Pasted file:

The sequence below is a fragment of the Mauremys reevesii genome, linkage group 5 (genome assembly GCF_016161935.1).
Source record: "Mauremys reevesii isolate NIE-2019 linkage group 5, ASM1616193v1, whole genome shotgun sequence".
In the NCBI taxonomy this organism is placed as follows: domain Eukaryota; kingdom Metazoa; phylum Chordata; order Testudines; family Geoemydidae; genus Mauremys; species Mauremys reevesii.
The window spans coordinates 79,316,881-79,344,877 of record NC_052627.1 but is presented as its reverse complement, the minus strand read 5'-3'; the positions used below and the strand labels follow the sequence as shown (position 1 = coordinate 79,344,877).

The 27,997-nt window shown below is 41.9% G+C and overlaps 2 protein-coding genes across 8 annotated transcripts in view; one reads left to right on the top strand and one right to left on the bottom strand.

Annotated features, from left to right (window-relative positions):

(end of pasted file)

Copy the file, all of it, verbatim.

The sequence below is a fragment of the Mauremys reevesii genome, linkage group 5 (genome assembly GCF_016161935.1).
Source record: "Mauremys reevesii isolate NIE-2019 linkage group 5, ASM1616193v1, whole genome shotgun sequence".
In the NCBI taxonomy this organism is placed as follows: domain Eukaryota; kingdom Metazoa; phylum Chordata; order Testudines; family Geoemydidae; genus Mauremys; species Mauremys reevesii.
The window spans coordinates 79,316,881-79,344,877 of record NC_052627.1 but is presented as its reverse complement, the minus strand read 5'-3'; the positions used below and the strand labels follow the sequence as shown (position 1 = coordinate 79,344,877).

The 27,997-nt window shown below is 41.9% G+C and overlaps 2 protein-coding genes across 8 annotated transcripts in view; one reads left to right on the top strand and one right to left on the bottom strand.

Annotated features, from left to right (window-relative positions):